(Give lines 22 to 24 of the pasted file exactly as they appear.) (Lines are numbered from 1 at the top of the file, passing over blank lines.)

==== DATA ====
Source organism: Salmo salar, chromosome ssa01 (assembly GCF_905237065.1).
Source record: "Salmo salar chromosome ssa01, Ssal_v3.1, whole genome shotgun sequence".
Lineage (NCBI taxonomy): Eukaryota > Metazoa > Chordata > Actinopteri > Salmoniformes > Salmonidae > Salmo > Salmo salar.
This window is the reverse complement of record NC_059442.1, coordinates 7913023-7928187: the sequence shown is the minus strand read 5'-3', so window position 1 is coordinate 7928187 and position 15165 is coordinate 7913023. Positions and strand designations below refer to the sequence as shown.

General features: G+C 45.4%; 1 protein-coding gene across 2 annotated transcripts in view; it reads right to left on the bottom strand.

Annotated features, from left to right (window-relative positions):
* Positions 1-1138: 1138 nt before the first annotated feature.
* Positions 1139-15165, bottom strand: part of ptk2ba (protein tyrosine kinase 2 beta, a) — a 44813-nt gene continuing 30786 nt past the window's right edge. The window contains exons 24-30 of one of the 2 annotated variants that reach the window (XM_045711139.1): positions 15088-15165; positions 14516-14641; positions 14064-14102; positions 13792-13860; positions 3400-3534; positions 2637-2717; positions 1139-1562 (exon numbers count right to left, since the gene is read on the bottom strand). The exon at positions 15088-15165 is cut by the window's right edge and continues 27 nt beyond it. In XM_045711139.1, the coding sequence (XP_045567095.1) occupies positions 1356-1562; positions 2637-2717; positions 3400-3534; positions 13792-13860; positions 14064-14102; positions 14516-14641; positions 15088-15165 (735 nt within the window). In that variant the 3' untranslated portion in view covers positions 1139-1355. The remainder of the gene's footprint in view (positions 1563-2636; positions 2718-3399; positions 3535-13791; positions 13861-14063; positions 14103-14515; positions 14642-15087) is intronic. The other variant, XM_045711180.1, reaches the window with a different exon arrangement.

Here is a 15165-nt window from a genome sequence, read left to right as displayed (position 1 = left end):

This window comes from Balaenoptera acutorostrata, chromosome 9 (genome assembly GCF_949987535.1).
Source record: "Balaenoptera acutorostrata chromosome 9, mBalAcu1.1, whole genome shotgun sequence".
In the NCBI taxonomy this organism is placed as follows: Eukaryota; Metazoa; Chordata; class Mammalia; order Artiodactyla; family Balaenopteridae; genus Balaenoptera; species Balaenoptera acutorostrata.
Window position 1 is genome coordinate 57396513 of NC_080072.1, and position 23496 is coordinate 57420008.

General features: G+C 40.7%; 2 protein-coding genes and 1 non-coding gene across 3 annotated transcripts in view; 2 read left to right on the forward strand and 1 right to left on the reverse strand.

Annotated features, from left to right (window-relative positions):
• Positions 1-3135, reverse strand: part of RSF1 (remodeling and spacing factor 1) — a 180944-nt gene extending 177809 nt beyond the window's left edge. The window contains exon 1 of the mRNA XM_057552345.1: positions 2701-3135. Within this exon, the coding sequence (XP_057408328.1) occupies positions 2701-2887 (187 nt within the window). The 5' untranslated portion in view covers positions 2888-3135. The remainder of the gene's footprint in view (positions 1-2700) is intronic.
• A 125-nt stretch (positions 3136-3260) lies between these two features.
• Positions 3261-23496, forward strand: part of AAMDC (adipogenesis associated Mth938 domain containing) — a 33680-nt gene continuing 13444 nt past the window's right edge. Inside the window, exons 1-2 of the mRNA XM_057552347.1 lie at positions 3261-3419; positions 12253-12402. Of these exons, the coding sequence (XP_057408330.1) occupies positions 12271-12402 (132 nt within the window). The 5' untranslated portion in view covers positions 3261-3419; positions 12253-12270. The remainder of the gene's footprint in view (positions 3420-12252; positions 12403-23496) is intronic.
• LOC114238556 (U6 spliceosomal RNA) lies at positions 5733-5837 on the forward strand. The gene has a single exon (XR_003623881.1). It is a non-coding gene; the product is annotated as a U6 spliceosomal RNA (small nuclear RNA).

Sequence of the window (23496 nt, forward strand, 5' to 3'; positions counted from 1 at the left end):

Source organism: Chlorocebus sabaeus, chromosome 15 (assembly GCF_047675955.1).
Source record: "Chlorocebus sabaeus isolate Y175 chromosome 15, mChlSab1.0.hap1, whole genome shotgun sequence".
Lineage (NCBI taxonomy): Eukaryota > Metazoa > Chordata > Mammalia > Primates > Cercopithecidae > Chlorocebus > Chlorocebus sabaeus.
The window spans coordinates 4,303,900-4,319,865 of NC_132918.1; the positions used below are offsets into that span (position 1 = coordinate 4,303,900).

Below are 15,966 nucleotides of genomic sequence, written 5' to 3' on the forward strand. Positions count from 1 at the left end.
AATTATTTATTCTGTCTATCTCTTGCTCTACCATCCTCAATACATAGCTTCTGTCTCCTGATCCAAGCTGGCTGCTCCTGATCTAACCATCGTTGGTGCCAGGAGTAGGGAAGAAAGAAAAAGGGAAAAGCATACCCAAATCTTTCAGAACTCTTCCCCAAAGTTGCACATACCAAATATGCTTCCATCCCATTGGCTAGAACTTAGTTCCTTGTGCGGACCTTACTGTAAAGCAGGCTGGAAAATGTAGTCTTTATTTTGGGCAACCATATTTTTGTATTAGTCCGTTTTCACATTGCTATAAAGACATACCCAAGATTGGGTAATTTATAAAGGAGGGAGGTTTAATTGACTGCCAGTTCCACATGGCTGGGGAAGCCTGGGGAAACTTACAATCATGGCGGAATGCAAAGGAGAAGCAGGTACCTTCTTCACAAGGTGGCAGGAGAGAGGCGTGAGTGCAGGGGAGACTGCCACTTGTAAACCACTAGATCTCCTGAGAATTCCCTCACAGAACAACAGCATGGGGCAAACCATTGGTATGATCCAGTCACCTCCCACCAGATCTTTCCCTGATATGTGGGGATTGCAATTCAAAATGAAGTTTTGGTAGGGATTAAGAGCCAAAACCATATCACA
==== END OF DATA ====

Source record: "Chlorocebus sabaeus isolate Y175 chromosome 15, mChlSab1.0.hap1, whole genome shotgun sequence".
Lineage (NCBI taxonomy): Eukaryota > Metazoa > Chordata > Mammalia > Primates > Cercopithecidae > Chlorocebus > Chlorocebus sabaeus.
The window spans coordinates 4,303,900-4,319,865 of NC_132918.1; the positions used below are offsets into that span (position 1 = coordinate 4,303,900).